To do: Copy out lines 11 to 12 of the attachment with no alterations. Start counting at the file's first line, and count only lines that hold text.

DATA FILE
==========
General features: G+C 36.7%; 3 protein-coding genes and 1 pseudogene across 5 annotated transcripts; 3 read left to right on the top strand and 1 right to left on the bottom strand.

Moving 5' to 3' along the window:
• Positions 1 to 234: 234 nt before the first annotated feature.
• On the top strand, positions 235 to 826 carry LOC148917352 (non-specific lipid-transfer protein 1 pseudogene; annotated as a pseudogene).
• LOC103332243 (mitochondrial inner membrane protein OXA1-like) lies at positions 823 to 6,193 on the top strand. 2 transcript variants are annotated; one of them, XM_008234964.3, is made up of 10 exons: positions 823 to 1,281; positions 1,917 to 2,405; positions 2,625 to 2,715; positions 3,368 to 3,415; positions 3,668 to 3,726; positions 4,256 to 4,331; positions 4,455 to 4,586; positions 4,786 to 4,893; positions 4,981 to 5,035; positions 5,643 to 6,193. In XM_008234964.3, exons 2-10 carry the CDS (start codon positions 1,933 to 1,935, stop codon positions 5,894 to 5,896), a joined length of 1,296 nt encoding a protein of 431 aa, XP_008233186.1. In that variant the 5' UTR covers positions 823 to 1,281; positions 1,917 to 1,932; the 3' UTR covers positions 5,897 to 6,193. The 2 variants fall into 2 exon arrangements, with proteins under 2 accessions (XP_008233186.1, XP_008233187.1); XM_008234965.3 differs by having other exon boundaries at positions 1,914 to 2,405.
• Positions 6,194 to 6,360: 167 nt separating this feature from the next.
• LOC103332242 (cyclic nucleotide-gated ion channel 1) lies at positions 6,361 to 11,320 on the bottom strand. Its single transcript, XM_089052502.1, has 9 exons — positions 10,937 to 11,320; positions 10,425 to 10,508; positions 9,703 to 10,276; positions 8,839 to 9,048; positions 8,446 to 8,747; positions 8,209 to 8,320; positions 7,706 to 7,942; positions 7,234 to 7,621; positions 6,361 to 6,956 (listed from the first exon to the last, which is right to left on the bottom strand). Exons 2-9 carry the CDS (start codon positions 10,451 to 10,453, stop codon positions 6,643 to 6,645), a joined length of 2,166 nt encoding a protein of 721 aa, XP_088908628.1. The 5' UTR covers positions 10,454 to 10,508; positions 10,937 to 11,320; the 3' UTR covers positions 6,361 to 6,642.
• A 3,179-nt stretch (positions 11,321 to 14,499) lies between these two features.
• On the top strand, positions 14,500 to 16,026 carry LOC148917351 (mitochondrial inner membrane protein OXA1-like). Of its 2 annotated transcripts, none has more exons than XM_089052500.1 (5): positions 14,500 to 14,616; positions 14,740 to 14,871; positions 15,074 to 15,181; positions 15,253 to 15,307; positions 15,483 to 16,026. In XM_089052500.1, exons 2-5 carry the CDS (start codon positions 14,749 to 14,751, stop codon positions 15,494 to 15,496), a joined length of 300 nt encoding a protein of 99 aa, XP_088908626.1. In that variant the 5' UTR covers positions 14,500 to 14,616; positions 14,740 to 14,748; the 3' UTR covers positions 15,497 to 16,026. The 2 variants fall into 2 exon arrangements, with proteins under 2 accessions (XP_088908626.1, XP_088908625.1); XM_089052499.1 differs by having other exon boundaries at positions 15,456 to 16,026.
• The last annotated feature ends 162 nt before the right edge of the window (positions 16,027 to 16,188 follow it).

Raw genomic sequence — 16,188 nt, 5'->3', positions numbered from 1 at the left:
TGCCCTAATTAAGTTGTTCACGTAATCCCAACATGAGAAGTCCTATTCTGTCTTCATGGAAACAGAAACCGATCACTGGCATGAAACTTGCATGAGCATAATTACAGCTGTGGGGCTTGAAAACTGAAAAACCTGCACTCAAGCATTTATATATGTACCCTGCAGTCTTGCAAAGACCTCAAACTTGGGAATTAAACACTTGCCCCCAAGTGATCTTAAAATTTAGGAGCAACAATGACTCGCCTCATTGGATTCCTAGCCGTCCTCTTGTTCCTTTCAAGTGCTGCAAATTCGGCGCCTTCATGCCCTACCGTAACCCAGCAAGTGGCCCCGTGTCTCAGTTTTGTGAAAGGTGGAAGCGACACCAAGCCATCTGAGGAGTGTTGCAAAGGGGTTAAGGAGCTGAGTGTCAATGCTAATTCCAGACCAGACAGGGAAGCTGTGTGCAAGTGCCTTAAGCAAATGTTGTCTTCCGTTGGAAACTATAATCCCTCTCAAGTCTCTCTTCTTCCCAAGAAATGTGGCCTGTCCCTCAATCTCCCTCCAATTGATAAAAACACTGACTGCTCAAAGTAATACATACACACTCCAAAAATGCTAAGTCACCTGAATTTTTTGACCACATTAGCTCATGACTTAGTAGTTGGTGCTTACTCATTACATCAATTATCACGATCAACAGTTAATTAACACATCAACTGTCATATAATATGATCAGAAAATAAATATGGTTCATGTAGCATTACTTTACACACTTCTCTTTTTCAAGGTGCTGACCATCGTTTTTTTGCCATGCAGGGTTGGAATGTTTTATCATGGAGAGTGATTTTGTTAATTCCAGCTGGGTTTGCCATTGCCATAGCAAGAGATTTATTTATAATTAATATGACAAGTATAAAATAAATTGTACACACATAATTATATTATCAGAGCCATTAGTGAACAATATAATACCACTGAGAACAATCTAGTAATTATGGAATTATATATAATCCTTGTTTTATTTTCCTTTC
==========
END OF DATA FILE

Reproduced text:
Raw genomic sequence — 16,188 nt, 5'->3', positions numbered from 1 at the left:
TGCCCTAATTAAGTTGTTCACGTAATCCCAACATGAGAAGTCCTATTCTGTCTTCATGGAAACAGAAACCGATCACTGGCATGAAACTTGCATGAGCATAATTACAGCTGTGGGGCTTGAAAACTGAAAAACCTGCACTCAAGCATTTATATATGTACCCTGCAGTCTTGCAAAGACCTCAAACTTGGGAATTAAACACTTGCCCCCAAGTGATCTTAAAATTTAGGAGCAACAATGACTCGCCTCATTGGATTCCTAGCCGTCCTCTTGTTCCTTTCAAGTGCTGCAAATTCGGCGCCTTCATGCCCTACCGTAACCCAGCAAGTGGCCCCGTGTCTCAGTTTTGTGAAAGGTGGAAGCGACACCAAGCCATCTGAGGAGTGTTGCAAAGGGGTTAAGGAGCTGAGTGTCAATGCTAATTCCAGACCAGACAGGGAAGCTGTGTGCAAGTGCCTTAAGCAAATGTTGTCTTCCGTTGGAAACTATAATCCCTCTCAAGTCTCTCTTCTTCCCAAGAAATGTGGCCTGTCCCTCAATCTCCCTCCAATTGATAAAAACACTGACTGCTCAAAGTAATACATACACACTCCAAAAATGCTAAGTCACCTGAATTTTTTGACCACATTAGCTCATGACTTAGTAGTTGGTGCTTACTCATTACATCAATTATCACGATCAACAGTTAATTAACACATCAACTGTCATATAATATGATCAGAAAATAAATATGGTTCATGTAGCATTACTTTACACACTTCTCTTTTTCAAGGTGCTGACCATCGTTTTTTTGCCATGCAGGGTTGGAATGTTTTATCATGGAGAGTGATTTTGTTAATTCCAGCTGGGTTTGCCATTGCCATAGCAAGAGATTTATTTATAATTAATATGACAAGTATAAAATAAATTGTACACACATAATTATATTATCAGAGCCATTAGTGAACAATATAATACCACTGAGAACAATCTAGTAATTATGGAATTATATATAATCCTTGTTTTATTTTCCTTTC